Were there any close calls?

There was one moment where a shark came nose down towards me at head height. I put my hand on its nose and it jerked its head up and opened its mouth. It wasn’t trying to bite me, it was just reacting to the touch and exploring what was happening, however, my head happened to be directly in front of its teeth. I kept my cool, and directed it with a soft push to the side, then pulled my hands back to a safe position. It was more about me learning the shark’s behavior correctly and how to deal with it, than it was an actually threatening move by the shark.

What practical precautions did you and your team take to shoot this?

Well firstly I had a support team. Every time I got in the water I had to be painted from head to toe in an artistic dark blue/black patterning, that not only created a unique artistic impression but also minimized the sharks perception of me as a potential meal. Applying the paint was a challenge in itself, as the boat was constantly rocking violently from side to side in heavy swell, coupled with periodic squalls dumping torrential rainfall and heavy winds blowing the paint away while the artist struggled to to spray it onto my body.

I also wore underwater contact lenses that provided modest vision underwater without a face mask, however the lenses were a challenge to keep in my eyes under the extreme circumstances.

Lastly I was specially weighted to keep me anchored to the ocean floor, preventing me from floating up and risking pulmonary edema and unwanted attention from a large shark….the most dangerous place to be is at the surface as sharks can mistake a human for a turtle or other food that is splashing around above them.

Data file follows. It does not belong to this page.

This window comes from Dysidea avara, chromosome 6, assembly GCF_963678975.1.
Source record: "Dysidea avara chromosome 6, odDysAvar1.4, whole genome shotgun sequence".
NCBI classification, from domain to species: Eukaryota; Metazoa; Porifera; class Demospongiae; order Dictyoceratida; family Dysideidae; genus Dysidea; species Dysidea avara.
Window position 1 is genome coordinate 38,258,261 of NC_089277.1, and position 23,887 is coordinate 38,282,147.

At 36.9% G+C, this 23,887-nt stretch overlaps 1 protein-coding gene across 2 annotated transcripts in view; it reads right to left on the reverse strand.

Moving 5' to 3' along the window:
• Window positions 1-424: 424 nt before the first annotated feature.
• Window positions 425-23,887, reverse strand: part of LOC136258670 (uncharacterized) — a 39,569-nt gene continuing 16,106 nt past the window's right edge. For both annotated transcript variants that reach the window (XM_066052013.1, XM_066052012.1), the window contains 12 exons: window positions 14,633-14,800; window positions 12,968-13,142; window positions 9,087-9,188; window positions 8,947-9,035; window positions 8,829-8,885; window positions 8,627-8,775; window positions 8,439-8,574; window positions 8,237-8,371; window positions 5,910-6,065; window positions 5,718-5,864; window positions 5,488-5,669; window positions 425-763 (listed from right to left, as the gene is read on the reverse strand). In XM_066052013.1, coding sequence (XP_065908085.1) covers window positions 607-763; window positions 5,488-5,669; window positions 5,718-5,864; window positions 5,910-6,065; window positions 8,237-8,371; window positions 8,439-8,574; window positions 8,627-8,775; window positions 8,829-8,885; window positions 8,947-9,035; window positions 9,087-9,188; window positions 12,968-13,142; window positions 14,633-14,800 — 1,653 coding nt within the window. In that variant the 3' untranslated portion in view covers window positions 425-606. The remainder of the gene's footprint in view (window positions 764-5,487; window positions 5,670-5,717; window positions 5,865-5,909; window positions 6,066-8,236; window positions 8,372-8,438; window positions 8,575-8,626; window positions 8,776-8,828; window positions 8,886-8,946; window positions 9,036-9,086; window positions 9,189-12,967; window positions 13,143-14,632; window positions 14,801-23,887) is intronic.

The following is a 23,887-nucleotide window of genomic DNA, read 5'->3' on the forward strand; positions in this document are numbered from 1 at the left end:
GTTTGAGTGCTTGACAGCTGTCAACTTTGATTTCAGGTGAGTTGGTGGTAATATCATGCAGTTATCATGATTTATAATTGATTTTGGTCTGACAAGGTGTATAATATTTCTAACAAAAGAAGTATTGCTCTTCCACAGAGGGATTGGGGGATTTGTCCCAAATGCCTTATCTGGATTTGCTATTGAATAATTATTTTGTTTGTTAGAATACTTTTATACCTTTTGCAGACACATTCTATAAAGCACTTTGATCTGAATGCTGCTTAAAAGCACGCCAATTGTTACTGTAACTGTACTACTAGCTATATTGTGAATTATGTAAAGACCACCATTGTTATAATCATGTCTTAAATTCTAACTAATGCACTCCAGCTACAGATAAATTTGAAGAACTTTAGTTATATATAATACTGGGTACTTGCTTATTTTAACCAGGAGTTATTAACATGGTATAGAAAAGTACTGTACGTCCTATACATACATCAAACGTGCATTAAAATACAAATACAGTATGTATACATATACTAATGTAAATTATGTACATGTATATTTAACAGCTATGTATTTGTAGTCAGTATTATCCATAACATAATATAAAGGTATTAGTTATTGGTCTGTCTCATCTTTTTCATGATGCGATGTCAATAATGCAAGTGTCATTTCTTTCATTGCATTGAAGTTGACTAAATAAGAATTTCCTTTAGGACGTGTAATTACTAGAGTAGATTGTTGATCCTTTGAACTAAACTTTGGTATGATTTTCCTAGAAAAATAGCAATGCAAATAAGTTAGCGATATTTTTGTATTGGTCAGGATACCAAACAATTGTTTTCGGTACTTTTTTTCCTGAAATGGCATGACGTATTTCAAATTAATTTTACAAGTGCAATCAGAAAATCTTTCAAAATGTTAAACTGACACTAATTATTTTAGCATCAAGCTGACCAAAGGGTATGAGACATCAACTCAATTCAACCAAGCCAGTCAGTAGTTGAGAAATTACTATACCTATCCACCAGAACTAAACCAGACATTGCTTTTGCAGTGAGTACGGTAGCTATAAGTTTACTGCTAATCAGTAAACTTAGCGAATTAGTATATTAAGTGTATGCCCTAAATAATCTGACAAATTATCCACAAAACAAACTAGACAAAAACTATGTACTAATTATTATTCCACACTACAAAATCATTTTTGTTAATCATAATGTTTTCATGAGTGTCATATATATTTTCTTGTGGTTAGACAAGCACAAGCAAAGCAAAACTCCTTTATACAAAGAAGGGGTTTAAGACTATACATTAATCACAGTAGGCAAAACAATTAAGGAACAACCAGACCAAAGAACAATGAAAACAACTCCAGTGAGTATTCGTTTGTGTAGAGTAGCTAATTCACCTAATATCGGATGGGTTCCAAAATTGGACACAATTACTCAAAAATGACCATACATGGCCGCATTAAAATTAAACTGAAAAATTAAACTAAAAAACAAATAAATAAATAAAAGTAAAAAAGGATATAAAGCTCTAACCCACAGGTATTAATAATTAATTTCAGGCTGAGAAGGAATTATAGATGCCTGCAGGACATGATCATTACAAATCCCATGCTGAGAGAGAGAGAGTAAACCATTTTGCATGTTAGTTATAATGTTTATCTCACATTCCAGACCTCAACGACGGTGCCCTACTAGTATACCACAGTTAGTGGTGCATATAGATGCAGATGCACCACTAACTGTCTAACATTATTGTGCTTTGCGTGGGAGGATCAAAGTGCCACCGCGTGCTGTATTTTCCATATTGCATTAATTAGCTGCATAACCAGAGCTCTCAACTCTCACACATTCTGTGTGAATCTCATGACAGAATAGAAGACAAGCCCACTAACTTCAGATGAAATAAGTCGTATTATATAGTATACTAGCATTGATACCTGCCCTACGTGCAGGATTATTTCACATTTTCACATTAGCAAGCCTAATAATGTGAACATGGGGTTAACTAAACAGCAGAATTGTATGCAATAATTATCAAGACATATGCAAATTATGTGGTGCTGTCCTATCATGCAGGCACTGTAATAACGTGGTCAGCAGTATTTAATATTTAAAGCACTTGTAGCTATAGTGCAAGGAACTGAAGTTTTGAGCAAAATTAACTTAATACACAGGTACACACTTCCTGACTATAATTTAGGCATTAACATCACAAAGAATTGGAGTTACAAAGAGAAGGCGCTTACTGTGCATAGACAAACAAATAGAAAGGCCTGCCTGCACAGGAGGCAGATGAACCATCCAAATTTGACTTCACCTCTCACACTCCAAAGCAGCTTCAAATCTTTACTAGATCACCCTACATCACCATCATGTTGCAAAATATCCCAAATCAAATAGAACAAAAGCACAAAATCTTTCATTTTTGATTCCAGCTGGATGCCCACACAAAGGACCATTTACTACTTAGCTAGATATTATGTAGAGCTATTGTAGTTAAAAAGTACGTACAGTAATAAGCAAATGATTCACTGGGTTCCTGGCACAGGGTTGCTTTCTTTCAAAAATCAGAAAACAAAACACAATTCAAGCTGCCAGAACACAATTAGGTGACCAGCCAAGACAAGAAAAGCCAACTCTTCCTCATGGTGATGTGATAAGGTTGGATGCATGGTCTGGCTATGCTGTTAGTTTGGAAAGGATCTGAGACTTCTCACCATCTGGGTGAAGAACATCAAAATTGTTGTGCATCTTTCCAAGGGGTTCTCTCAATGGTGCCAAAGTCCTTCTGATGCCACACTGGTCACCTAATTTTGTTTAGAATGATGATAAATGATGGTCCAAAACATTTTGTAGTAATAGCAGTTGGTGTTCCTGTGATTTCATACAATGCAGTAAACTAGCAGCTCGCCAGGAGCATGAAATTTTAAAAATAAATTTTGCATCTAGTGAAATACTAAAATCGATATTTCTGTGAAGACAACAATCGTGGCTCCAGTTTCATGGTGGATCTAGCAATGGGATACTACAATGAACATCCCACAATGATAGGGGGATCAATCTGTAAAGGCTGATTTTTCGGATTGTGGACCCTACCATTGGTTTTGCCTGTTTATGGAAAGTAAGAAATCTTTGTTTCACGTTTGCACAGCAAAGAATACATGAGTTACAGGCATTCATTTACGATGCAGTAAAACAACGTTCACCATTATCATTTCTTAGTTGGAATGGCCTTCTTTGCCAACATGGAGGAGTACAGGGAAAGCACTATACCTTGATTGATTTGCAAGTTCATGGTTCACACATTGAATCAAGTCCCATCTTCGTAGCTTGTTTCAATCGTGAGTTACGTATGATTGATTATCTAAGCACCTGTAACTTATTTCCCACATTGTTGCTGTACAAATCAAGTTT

Tiger sharks are widely known for being the ocean’s most aggressive and deadly creatures towards humans. Was there a certain frame of mind that gave you the confidence to attempt this and ultimately survive unscathed?

To start, I think many years of training to remain cool and collected underwater helped enormously. Other things include meditation, strong focus, not giving into fear, and responding from a place of strength and confidence. I have practiced yoga and deep breathing my whole life which is invaluable in breath holding, and I also dance a lot to create a flexible spine and keep up my cardio fitness, and I eat a healthy vegetarian diet as well. A lot of being comfortable underwater has to do with your fear levels, and your ability to surrender to being in a different environment. I find it mediative and calming, which slows down the heart rate and therefore requires less oxygen to the brain. If you can get into a semi trance-like state and breathe slowly and deeply before entering the water your skills will increase a lot.

Watch this amazing video of Hannah. 

Hannah’s website

Featured Photo by Shawn Heinrichs